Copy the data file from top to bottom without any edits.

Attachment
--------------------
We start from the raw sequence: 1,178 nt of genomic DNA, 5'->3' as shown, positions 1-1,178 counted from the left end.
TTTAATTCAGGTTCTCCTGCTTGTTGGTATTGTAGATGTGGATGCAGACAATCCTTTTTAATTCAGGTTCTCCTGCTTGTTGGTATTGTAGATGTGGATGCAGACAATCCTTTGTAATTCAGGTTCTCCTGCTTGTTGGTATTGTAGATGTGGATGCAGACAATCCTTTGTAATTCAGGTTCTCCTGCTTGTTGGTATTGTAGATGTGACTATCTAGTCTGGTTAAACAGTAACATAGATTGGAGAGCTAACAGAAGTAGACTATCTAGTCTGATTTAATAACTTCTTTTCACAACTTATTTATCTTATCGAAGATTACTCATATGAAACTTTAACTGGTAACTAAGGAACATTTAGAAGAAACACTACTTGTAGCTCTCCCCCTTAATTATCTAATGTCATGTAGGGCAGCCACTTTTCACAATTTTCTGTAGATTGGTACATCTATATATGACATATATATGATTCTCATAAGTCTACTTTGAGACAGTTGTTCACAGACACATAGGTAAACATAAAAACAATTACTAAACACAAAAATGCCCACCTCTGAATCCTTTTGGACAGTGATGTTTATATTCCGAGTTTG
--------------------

We start from the raw sequence: 1,178 nt of genomic DNA, 5'->3' as shown, positions 1-1,178 counted from the left end.
TTTAATTCAGGTTCTCCTGCTTGTTGGTATTGTAGATGTGGATGCAGACAATCCTTTTTAATTCAGGTTCTCCTGCTTGTTGGTATTGTAGATGTGGATGCAGACAATCCTTTGTAATTCAGGTTCTCCTGCTTGTTGGTATTGTAGATGTGGATGCAGACAATCCTTTGTAATTCAGGTTCTCCTGCTTGTTGGTATTGTAGATGTGACTATCTAGTCTGGTTAAACAGTAACATAGATTGGAGAGCTAACAGAAGTAGACTATCTAGTCTGATTTAATAACTTCTTTTCACAACTTATTTATCTTATCGAAGATTACTCATATGAAACTTTAACTGGTAACTAAGGAACATTTAGAAGAAACACTACTTGTAGCTCTCCCCCTTAATTATCTAATGTCATGTAGGGCAGCCACTTTTCACAATTTTCTGTAGATTGGTACATCTATATATGACATATATATGATTCTCATAAGTCTACTTTGAGACAGTTGTTCACAGACACATAGGTAAACATAAAAACAATTACTAAACACAAAAATGCCCACCTCTGAATCCTTTTGGACAGTGATGTTTATATTCCGAGTTTG